Dallin H. Oaks
First Counselor in the First Presidency
Dallin Harris Oaks was born in Provo on August 12, 1932. Even as a young boy, leadership came naturally to him. Recalling those early years, his sister Evelyn O. Moody once commented, “Whenever we got together for family parties, it was funny to watch because Dallin . . . was always the leader. He would tell who were the cops and who were the robbers . . . Before anyone else could turn two wheels in his brain, Dallin had the whole thing organized.”1
Those leadership skills served a greater purpose when Dallin’s father passed away just before he turned eight, leaving his mother, Stella Harris Oaks, to raise three young children alone. He began working at age eleven to help support his family and has been working ever since. He also gained a foundation of faith in these early years; he recalls his faithful mother encouraging her children to pray about their feelings in order to make sure they were doing the right things for the right reasons.
Young Dallin’s first job was sweeping floors and testing tubes in a radio repair shop. He was soon studying radio theory, and by age fifteen he had passed the FCC license exam (one of the youngest to ever do so), becoming a transmitter engineer. He continued his work as a radio transmitter and announcer as he entered Brigham Young University, where as a freshman he met June Dixon. They were married after his sophomore year in 1952.
Education, Family, & Career
President Oaks has said that his initial studies at BYU were “erratic,” but he eventually settled into accounting and graduated in 1954. He then went on to the University of Chicago Law School, where he graduated cum laude in 1957. During these busy and stressful years, family was still a top priority; he recalls coming home to June and his children, who were always eager to play. One of their favorite games was “Daddy be a bear,” and they all enjoyed it so much that once, when Dallin Oaks was administered a Rorschach test, his test administrator was puzzled that he seemed to see bears in so many of the inkblots! Dallin and June had six children together, who joke that his motto of “work now, play later” really meant “work now, play never.” In actuality, the motto helped him decide to have fun with whatever he did, even during long hours of work.
Dallin Oak’s promise showed immediately in his career; he clerked for Chief Justice Earl Warren of the United States Supreme Court before returning to Chicago for private practice. In 1961, he returned to his alma mater as a faculty member. During this time as a professor, he participated in a disciplinary committee for a 17-day sit-in, earning respect for his fairness and diplomacy. He also served as the associate dean and acting dean of the law school, worked as the assistant state’s attorney, traveled to the University of Michigan as a visiting professor, spent a year as the executive director of the American Bar Association, and served in a stake presidency until his appointment as president of Brigham Young University. Such experience proved critical as President Oaks led the establishment of the J. Reuben Clark Law School at Brigham Young University. He served as president of Brigham Young University from 1971 to 1980—just after the explosive expansion of the school in the sixties.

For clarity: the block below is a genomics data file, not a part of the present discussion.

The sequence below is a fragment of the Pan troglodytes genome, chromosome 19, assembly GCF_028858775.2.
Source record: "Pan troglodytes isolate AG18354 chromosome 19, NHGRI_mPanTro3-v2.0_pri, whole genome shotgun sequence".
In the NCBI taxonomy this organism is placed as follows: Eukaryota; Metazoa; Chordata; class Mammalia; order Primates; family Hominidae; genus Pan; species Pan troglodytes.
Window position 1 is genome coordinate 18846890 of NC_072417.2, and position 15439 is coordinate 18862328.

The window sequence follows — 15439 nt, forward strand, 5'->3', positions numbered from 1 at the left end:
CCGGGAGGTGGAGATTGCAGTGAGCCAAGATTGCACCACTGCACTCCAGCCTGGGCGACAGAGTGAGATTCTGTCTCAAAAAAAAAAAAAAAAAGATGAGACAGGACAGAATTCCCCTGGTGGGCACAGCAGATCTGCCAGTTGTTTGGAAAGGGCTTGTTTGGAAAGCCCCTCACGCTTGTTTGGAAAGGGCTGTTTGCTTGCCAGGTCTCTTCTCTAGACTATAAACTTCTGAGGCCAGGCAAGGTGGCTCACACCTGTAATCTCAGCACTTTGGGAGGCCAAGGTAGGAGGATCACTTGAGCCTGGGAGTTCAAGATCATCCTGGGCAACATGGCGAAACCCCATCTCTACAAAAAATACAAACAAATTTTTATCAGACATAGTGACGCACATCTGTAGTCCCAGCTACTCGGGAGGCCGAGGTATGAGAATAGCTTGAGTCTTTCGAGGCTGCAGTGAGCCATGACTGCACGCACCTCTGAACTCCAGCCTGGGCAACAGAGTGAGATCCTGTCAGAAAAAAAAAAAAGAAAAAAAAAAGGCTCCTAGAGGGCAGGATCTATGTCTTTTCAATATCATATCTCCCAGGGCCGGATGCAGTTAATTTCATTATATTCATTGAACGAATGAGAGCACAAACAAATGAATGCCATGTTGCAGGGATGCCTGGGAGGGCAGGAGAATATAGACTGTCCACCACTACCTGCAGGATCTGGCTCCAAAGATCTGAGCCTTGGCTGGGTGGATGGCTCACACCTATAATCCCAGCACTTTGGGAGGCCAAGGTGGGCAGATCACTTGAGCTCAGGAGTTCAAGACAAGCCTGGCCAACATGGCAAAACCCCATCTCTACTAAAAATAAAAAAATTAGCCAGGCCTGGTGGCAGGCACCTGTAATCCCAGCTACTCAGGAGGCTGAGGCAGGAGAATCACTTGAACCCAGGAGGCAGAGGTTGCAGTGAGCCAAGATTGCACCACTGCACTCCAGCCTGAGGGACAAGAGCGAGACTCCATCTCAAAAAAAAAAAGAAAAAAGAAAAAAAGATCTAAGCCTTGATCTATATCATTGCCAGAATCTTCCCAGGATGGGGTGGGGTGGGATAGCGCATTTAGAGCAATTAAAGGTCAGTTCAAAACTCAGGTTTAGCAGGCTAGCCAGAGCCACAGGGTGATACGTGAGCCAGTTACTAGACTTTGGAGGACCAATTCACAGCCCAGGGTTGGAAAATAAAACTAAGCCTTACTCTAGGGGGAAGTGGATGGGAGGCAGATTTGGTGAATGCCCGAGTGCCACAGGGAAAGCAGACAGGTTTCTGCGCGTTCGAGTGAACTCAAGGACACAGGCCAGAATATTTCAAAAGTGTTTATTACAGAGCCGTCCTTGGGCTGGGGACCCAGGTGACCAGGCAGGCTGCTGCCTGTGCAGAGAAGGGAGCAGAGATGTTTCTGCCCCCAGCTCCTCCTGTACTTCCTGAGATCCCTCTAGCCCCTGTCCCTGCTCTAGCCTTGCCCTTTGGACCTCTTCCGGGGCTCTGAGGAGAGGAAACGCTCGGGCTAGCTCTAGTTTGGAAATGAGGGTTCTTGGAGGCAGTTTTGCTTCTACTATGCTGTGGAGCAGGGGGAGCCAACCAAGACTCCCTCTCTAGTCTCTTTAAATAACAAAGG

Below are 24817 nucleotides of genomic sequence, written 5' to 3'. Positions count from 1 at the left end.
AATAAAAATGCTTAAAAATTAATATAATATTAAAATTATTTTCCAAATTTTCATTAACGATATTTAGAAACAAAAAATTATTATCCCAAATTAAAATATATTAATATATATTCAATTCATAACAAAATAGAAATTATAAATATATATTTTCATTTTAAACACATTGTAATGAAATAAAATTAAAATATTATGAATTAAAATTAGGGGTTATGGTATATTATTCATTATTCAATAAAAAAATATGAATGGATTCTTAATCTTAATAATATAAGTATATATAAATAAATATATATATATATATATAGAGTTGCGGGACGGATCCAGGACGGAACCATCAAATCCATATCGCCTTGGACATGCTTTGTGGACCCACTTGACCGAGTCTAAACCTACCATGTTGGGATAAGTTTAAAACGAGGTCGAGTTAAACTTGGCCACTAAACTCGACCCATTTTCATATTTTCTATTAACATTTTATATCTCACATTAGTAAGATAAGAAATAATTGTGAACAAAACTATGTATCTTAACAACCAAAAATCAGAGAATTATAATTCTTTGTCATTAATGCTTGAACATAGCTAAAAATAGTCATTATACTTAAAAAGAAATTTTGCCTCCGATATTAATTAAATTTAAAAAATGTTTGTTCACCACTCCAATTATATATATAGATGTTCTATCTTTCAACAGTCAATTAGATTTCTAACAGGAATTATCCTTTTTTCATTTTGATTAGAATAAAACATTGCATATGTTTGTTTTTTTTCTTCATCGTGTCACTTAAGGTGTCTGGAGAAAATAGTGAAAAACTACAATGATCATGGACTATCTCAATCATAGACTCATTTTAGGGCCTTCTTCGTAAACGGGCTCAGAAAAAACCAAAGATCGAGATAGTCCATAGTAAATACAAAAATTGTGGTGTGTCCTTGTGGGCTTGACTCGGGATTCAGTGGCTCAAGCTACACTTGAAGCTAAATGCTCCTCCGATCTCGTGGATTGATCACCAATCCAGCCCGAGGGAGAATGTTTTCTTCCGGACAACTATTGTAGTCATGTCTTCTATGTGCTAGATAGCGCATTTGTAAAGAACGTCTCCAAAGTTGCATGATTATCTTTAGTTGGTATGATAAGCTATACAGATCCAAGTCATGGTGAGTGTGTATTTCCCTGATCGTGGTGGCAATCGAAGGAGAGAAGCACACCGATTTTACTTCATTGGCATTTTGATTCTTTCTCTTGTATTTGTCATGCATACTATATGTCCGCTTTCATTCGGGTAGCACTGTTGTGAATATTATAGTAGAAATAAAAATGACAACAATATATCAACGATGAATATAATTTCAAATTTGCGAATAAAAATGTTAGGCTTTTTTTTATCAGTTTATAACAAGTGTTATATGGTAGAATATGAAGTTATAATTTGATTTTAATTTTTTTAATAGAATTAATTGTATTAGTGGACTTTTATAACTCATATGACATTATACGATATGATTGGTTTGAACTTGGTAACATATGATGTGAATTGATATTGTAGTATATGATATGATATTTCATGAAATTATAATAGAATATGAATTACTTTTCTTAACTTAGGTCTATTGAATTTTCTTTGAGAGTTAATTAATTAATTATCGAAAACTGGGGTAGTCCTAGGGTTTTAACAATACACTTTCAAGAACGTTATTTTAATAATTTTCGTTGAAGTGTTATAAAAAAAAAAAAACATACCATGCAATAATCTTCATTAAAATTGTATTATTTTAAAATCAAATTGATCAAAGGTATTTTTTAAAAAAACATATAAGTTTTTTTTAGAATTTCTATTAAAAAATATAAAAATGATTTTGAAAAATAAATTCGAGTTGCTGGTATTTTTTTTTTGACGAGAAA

The accomplishments of his administration at BYU are numerous, and he led in a spirit of hard work and camaraderie, establishing a firm foundation that influences the university to this day. While at BYU, President Oaks’ subtle sense of humor was endearing. For example, during the university’s centennial celebration, one faculty member suggested they should all grow beards in honor of their predecessors. Without a moment’s hesitation, President Oaks replied, “Yes, all faculty members who would like to should grow beards, and they will be paid in carrots and potatoes, as were their predecessors.”2
After his tenure at BYU, Elder Oaks served with distinction as a justice of the Utah Supreme Court from 1980 until he resigned in 1984 to accept his calling to the apostleship.
Late Life & Church Service
In 1998 June Dixon Oaks passed away from cancer. Two years later, after they first consulted each of his six children, he married Kristen M. McMain in the Salt Lake Temple. She now travels with him, supporting him in his callings and adding her insight and experience to the richness of his service.
As a beloved leader in the Church, he has devotedly served the world through his expertise in religious as well as legal matters. In 2013 the Becket Fund awarded him the Canterbury Medal for his “courage in the defense of religious liberty.” The young people of the Church have particularly felt his influence as he has boldly and frankly addressed the issues of a changing world alongside the unchanging doctrines of the gospel.
In January of 2018 Dallin H. Oaks was called as a counselor in the First Presidency of the Church. President Dallin H. Oaks, as a special witness of Jesus Christ, has dedicated his life to the service of the Master. He says that the most important thing to him, simply put, is to find out what God wants from him and to do it. His boldness and devotion are felt in the many addresses he has given at BYU. He has led the university and the Church through periods of maturing, deepening, and refining.
1Charles Cranney, BYU Commencement Exercises, April 2012.